Ski Tech – Les Deux Alpes (2013)

Every year I go on a long-weekend style ski trip with two pals. We are much more enthusiastic about our skiing than our skill-levels would suggest, but we are triers and we have (relatively) safe fun on the slopes. We all have our different roles. There is a fearless leader who likes nothing more than to plan a full day’s skiing; actually there is something he likes more than that, re-planning the day’s skiing. There is the one who keeps us all laughing and entertained. And then there is me. I do the gadgets, perhaps a little obsessively, so much so that I look not unlike an ungainly Borg as I career down the slopes with various cameras, packs, and dongles strapped to my person.

This year I think our technology came of age and so I thought a brief review was in order. Apart from the usual gear the new additions this time included:

  • GoPro2 camera.
  • GoPro Wifi Backpac.
  • iPhone5 with GoPro app and RunKeeper app.

I brought the camera last year but its was always a bit of hassle to use because, other than audible feedback, there was no way of reliably knowing whether the camera was on or off, whether it was taking stills or videos, and if it was recording then where was it pointing? The new GoPro Wifi kit is a great solution.  It consists of two main components. First there is the Wifi Backpac which, as usual for GoPro attaches to the back of the camera. It broadcasts a local wifi network for a  remote control component (or mobile phone app) to connect to. The remote straps to your wrist and provides a duplicate interface for the camera controls. So at a glance its easy to see whether we are shooting or not. It works well.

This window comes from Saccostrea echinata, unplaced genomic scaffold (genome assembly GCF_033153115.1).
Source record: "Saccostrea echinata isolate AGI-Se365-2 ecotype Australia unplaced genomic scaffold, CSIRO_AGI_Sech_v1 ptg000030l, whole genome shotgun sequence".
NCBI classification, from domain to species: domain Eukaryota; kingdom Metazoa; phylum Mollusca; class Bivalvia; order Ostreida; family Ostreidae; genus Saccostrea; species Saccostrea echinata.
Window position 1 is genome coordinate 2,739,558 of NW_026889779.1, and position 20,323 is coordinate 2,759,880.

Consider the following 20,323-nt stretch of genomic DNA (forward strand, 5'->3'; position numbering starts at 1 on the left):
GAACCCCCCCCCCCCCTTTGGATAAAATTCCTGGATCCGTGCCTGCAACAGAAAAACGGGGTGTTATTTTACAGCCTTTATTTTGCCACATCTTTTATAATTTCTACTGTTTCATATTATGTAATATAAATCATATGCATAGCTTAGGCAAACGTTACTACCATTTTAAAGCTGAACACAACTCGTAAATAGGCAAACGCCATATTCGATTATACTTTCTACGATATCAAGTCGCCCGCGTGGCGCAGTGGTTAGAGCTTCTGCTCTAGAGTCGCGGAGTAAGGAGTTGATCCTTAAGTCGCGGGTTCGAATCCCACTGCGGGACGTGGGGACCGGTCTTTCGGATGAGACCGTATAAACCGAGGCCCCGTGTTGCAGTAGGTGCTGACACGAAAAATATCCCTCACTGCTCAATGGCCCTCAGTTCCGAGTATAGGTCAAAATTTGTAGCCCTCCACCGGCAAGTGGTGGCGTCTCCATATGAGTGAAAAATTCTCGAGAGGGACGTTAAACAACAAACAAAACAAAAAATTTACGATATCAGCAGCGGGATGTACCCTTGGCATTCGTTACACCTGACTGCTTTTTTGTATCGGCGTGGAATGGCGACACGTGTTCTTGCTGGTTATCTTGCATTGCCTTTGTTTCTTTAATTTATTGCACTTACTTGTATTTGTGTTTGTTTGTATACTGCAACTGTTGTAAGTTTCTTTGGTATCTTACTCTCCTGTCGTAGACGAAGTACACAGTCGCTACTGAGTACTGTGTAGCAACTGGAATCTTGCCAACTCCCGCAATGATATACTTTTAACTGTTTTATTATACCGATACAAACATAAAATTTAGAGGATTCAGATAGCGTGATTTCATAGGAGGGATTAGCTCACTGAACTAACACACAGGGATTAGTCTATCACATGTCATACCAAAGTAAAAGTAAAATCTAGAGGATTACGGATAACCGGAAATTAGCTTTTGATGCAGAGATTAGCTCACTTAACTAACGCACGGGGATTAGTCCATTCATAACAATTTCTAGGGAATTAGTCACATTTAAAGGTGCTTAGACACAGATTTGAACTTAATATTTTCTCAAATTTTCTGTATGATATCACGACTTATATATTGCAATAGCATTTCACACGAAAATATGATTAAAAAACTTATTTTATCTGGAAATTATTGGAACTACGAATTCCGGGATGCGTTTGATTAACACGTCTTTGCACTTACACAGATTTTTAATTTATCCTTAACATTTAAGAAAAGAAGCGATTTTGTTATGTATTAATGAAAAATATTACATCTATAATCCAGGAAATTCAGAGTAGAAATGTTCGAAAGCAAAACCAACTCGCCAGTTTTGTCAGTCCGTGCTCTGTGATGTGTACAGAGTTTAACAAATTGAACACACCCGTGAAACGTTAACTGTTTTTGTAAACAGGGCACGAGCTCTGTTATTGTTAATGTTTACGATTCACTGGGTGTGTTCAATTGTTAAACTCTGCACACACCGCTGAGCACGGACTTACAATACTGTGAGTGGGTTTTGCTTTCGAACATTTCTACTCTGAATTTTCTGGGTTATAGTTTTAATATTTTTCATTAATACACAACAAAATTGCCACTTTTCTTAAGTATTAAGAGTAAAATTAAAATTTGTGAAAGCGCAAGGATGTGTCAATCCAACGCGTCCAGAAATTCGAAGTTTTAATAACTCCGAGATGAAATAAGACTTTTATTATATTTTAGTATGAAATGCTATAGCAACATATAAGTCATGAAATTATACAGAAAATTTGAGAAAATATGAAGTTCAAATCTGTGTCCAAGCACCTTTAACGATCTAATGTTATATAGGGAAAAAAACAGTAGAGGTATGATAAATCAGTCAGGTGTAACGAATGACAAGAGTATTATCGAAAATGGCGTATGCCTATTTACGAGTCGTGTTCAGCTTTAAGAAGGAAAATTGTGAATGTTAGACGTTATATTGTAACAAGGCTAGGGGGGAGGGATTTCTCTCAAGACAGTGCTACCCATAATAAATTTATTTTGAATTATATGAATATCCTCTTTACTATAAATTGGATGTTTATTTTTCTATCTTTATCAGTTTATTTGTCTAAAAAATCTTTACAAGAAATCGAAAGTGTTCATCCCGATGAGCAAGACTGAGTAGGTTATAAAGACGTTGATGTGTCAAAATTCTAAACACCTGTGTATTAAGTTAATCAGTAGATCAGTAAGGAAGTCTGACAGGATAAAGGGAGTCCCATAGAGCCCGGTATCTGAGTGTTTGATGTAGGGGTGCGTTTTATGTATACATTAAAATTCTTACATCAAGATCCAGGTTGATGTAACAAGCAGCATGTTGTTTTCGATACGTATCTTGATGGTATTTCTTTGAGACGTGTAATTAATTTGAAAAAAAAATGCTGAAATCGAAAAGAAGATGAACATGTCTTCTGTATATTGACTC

The mobile GoPro app (iOS) also works with the wifi backpac and has the added advantage that it streams video in near realtime to your phone. It’s a nice feature but a bit gimmicky, at least for our needs, and to be honest in the end the iOS app didnt get much use as it was inconvenient to fish for my phone to control the camera as I negotiated lifts and pistes. The wrist control was the way to go. The found the batteries on all 3 devices (camera, wifi backpac, and wrist control) lasted for almost exactly the same duration, a good 4 hours or so of usage, which was fine.

runkeeper-skiing

For me the big revelation on this trip was my RunKeeper app. In previous years we have tracked our progress on dedicated GPS devices, which barely last the day on a single charge, and offer dubious reliability and accuracy. I’ve been using RunKeeper on iPhone for jogging for a while now so we tried it for skiing, without expecting too much. However it was superb: great location accuracy (verified when we overlayed our routes on the piste maps) and very good speed and altitude tracking. And best of all it didnt seem to kill my iPhone battery. Happy days!

So all in all a great test-run for the big family ski holiday in February, where we three mates bring the kids and significant others off for a week of more leisurely skiing.

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